Perhaps the most damaging deficiency in FE efforts, after self-serving orientation, was that the participants and their supporters were scientifically illiterate and easily led astray by the latest spectacle. Scientific literacy can help prevent most such distractions. While writing this essay, I was not only bombarded with news of the latest FE and alternative energy aspirants' antics, but I had to continually field queries regarding whether Peak Oil and Global Warming were conspiratorial elite hoaxes (or figments of the hyperactive imaginations of environmentalists and other activists), for two examples that readily come to mind. Digesting this essay's material should have those questions answered as mere side-effects. Far from being a hoax or imaginary, Peak Oil was and , and it is all downhill from there, and conventional oil will be almost entirely depleted in my lifetime. , although both were heavily promoted in the USA in 2014. In every paleoclimate study that I have seen, so-called greenhouse gases have always been considered the primary determinant of Earth's surface temperature (after the Sun), and carbon dioxide is chief among them. The radiation-trapping properties of carbon dioxide are not controversial in the slightest among scientists, and after the Sun's influence (which is exceedingly stable), declining carbon dioxide levels are considered to be the conditions that have dominated Earth for the past 35 million years. Humanity's increasing the atmosphere's carbon dioxide content is influencing the cause of Icehouse Earth, and , and are merely proximate causes. Increasing carbon dioxide can turn the global climate from an to a Greenhouse Earth, and the last time that happened, Earth had its . But have purposefully confused the issues, and a scientifically illiterate public and have played along, partly because believing the disinformation seems to relieve us all of any responsibility for our actions. Although scientific literacy can help people become immune to the disinformation and confusion arising from many corners, and reading this essay's first half can help people develop their own defense from such distractions, my goals for this essay's first half are far greater than that.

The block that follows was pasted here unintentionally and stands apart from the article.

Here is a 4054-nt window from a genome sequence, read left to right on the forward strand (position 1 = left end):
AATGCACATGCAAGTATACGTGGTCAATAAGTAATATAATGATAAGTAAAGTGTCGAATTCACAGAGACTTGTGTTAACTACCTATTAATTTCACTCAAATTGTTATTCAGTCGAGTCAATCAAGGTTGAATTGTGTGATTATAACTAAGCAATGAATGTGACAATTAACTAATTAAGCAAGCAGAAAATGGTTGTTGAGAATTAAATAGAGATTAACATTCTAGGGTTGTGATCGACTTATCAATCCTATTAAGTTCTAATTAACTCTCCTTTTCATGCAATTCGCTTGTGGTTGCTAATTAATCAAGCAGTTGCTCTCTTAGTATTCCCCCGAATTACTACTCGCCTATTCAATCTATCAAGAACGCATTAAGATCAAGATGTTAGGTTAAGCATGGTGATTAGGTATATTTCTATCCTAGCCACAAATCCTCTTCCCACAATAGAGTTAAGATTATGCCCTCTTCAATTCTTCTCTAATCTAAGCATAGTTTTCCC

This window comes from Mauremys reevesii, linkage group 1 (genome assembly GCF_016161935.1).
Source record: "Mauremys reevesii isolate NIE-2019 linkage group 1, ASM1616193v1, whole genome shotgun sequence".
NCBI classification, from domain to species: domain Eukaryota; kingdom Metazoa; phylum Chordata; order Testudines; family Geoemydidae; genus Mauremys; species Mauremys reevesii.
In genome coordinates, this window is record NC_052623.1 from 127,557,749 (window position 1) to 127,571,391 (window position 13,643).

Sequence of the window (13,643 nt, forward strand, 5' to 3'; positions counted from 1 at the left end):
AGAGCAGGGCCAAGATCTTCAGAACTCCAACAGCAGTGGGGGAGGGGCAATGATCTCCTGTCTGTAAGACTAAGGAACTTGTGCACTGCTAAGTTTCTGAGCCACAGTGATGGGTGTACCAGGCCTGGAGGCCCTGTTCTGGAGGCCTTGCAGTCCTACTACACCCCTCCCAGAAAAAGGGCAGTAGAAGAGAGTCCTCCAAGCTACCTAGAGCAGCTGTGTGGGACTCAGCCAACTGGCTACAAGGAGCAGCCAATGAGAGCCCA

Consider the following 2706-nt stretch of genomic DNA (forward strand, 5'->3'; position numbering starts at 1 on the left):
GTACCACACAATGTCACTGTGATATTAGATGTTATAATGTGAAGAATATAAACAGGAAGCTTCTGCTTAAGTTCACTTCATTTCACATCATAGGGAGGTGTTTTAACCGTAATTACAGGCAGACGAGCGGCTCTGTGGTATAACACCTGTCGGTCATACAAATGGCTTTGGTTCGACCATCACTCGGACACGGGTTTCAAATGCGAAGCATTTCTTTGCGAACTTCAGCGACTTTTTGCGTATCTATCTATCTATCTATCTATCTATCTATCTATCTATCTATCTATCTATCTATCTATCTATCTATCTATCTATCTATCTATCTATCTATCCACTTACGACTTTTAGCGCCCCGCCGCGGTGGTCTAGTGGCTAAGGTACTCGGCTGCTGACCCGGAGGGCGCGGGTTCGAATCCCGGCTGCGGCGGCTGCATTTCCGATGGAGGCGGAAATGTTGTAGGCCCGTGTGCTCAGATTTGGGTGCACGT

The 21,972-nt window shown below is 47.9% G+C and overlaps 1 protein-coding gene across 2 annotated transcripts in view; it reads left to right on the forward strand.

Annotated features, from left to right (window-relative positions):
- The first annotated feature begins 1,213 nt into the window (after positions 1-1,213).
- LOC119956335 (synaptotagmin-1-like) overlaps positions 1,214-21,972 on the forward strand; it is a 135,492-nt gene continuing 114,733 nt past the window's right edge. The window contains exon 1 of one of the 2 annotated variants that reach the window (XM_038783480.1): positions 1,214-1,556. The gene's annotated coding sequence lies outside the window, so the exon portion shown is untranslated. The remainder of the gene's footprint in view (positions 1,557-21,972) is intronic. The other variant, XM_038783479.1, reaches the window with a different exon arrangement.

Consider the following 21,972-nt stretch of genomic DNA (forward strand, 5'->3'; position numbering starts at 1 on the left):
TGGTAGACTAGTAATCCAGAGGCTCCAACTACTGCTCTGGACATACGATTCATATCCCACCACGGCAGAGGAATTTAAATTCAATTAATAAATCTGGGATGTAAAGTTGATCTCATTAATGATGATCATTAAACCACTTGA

“During summer 2014, I completed my second internship at the Georgia Aquarium’s Water Quality Lab where I helped ensure safe aquatic environments by performing analytical chemistry tests and completing an independent method research project where my findings became a valuable resource for the Life Support Systems Department. Currently, I am interning at the United States Department of Agriculture as a Microbiologist Intern in the Food Safety and Inspection Service Department where my efforts help protect consumers from foodborne illness in meat, poultry, and egg products.”
Numerous career opportunities are available with the degree. The chemical industry employs environmental chemists to ensure that companies are in compliance with government regulations. Government agencies such as the U.S. Department of Agriculture, Department of Defense, and Environmental Protection Agency (EPA) hire chemists for environmental work. Waste management companies and consulting firms employ chemists for consulting or other remediation work. Graduates also pursue professional degrees in business, law, public policy, and health and safety.
The Avian Biology major at the University of Georgia provides broad training in practical applied science with strong grounding in general biology and chemistry to demonstrate the vital roles that birds play in human society. Students will have excellent opportunities to learn the basic principles of biology associated with reproduction, behavior, physiology, nutrition, diseases, and genetics as they relate to avian species. Courses in areas such as education, environmental protection, resource conservation, wildlife rehabilitation, and biomedical research are available and will prepare the student for employment in the trillion dollar global bird industry or admission to professional programs in veterinary medicine, pharmacy, medicine, law, and the biological sciences.
The Environmental Health Science major at UGA is nationally accredited and the only undergraduate environmental health program in the state of Georgia. The curriculum incorporates multiple fields of study such as biology, chemistry, physics, math, and microbiology. Applied environmental health science courses in such areas as air, water, and noise pollution; solid and hazardous waste management; environmental toxicology; industrial hygiene; food microbiology; epidemiology; and public health law are available. Students have considerable freedom in choosing courses of interest to develop a specialty area in Industrial Hygiene, Environmental Protection, or Public Health.